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Is Meta Working On Cloud Streaming To Bring PC VR Games To Quest?

Is Meta Working On Cloud Streaming To Bring PC VR Games To Quest?

A firmware finding and an experimental setting apparently made available to a redditor suggest Meta is working on cloud VR streaming.

Last month firmware sleuth Samulia found a string ‘AVALANCE_CLOUD_GAMING_INFRA_ENABLED’ in version 24 of the Quest firmware, according to YouTuber Brad Lynch (SadlyItsBradley). Version 24 would have shipped around 18 months ago, suggesting Avalanche has been in development for quite some time.

Two days ago redditor /u/technicalthrowaway posted a screenshot appearing to show an ‘Enable Avalanche (Alpha)’ option appearing in the Experimental features tab of their Quest 2’s settings, writing the following:

I pressed it, it said “finding server” for 20 seconds or so, and then loaded oculus home. For about 15 seconds, it was really decent framerate, but with a little bit of lag, then a spinning ring came up and stayed like that.

Anyone else got this working?

Meta has been known to roll out features to a small portion of users separately from the main firmware versioning, but we haven’t heard of anyone else seeing this Avalanche option.

Brad Lynch wrote on Twitter that the redditor directly contacted him about their experience, saying “they were able to get into a totally remote game of Asgards Wrath via a UK Wifi5 session”. Asgard’s Wrath is a 25+ hour action-adventure RPG released for the PC-based Oculus Rift platform in late 2019. We gave it 5 stars and described at the time as VR’s best and most ambitious game yet. Between 2016 and 2021 Facebook invested hundreds of millions of dollars to ship a number of such PC exclusive titles – cloud streaming could bring them to the majority of Quest owners who don’t own a gaming PC.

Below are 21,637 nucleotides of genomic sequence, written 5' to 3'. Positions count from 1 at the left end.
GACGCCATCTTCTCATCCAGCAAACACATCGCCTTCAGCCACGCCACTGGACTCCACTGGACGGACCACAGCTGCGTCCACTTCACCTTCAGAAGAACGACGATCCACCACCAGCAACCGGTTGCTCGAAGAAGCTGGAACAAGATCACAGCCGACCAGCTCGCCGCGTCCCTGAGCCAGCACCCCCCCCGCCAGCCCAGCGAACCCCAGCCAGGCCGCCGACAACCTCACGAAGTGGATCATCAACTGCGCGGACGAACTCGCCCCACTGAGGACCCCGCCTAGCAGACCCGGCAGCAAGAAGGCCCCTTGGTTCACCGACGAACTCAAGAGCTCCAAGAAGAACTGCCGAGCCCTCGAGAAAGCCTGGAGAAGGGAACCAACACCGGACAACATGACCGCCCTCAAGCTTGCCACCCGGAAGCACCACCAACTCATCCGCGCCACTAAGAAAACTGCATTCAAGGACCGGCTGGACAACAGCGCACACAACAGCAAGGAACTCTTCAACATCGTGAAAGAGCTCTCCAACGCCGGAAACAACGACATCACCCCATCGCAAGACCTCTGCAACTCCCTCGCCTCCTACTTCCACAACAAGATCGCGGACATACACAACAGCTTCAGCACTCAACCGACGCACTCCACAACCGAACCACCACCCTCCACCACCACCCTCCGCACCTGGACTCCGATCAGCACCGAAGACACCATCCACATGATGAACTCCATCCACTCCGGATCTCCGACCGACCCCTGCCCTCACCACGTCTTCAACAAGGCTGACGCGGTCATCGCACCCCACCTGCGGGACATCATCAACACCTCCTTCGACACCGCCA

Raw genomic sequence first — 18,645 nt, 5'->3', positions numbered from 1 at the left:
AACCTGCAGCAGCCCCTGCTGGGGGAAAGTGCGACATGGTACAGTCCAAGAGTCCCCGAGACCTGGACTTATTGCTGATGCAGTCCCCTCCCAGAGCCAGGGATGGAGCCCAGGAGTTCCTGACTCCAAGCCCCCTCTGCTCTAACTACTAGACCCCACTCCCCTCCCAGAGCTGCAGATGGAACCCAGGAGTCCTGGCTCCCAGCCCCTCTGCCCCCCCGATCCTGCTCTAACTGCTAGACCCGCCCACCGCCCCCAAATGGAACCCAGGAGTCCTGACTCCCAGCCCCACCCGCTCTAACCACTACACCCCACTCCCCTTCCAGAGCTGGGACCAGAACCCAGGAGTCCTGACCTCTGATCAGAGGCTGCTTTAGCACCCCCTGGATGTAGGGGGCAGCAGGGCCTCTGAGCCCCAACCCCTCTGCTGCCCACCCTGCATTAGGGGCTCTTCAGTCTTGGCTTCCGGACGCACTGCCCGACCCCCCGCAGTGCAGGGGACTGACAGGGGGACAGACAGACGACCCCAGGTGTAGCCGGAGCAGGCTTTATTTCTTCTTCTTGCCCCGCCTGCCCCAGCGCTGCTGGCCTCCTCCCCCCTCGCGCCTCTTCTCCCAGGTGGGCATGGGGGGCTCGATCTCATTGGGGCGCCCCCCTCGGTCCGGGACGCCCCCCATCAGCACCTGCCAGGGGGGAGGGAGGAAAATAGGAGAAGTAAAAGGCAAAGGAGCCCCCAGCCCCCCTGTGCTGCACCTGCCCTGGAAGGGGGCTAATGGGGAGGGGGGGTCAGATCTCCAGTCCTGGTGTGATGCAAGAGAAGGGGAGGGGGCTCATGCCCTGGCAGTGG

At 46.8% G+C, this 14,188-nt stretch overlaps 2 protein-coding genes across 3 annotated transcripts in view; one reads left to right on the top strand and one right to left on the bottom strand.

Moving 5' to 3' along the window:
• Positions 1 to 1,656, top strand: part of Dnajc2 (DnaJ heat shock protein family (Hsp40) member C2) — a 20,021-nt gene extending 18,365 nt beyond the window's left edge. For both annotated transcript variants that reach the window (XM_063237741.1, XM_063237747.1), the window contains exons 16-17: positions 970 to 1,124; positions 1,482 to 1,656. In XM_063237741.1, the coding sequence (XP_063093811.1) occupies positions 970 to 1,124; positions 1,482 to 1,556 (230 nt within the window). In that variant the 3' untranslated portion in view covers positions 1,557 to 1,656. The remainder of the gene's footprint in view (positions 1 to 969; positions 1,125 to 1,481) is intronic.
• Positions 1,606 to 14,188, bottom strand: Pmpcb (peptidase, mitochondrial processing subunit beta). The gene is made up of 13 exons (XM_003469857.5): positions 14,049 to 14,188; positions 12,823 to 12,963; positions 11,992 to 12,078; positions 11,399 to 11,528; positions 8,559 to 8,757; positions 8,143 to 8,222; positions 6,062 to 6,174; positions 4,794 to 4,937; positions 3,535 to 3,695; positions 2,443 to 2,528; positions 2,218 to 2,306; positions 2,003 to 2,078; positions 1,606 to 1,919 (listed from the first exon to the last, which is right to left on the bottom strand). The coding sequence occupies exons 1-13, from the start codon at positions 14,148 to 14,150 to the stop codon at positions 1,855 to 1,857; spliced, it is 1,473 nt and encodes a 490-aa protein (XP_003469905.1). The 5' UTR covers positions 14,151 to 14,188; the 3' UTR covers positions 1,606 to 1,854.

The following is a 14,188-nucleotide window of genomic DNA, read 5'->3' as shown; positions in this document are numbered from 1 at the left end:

But the experience of cloud streaming heavily depends on the quality of the user’s internet connection. There is a potential for high latency, and for judder caused by packet loss. In late 2020 Oculus ‘Consulting CTO’ John Carmack had this to say, comparing it to local network streaming: “obviously it’s even worse, obviously more people are going to find that unacceptable and it will be a terrible experience for more people, but still I am quite confident that for some people in some situations it’s still going to be quite valuable”.

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In 2020 Facebook Gaming VP Jason Rubin described cloud VR gaming as more than five years out, and Carmack said the company has “interminable arguments” about the minimum quality bar required to ship VR streaming. But streaming VR games remotely is already possible on Quest with third party software. Air Link alternative Virtual Desktop supports streaming from a PC outside on your local network, while Shadow and PlutoSphere even let you rent a VR capable PC in the cloud. But a Meta store and App Lab policy relegate these services to third party store SideQuest.

Could seeing these services launch have accelerated Meta’s plans, or was Rubin’s comment simply too pessimistic? We’ve reached out to Meta for comment on this apparent Avalanche leak and will update the article if we get a response.

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